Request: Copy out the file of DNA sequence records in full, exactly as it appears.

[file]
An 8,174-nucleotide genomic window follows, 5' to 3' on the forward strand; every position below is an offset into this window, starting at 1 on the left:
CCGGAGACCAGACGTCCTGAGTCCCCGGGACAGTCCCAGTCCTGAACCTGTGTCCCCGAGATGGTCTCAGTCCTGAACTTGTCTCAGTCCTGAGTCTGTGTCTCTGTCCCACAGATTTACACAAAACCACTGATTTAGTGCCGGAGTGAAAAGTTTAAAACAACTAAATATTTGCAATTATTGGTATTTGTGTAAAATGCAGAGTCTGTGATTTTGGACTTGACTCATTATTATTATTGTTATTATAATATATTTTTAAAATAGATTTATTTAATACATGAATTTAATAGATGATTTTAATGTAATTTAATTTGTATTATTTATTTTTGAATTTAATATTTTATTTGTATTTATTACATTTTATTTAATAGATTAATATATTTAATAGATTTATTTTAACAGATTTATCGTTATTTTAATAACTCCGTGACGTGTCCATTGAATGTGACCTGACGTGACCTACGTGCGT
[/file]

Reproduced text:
An 8,174-nucleotide genomic window follows, 5' to 3' on the forward strand; every position below is an offset into this window, starting at 1 on the left:
CCGGAGACCAGACGTCCTGAGTCCCCGGGACAGTCCCAGTCCTGAACCTGTGTCCCCGAGATGGTCTCAGTCCTGAACTTGTCTCAGTCCTGAGTCTGTGTCTCTGTCCCACAGATTTACACAAAACCACTGATTTAGTGCCGGAGTGAAAAGTTTAAAACAACTAAATATTTGCAATTATTGGTATTTGTGTAAAATGCAGAGTCTGTGATTTTGGACTTGACTCATTATTATTATTGTTATTATAATATATTTTTAAAATAGATTTATTTAATACATGAATTTAATAGATGATTTTAATGTAATTTAATTTGTATTATTTATTTTTGAATTTAATATTTTATTTGTATTTATTACATTTTATTTAATAGATTAATATATTTAATAGATTTATTTTAACAGATTTATCGTTATTTTAATAACTCCGTGACGTGTCCATTGAATGTGACCTGACGTGACCTACGTGCGT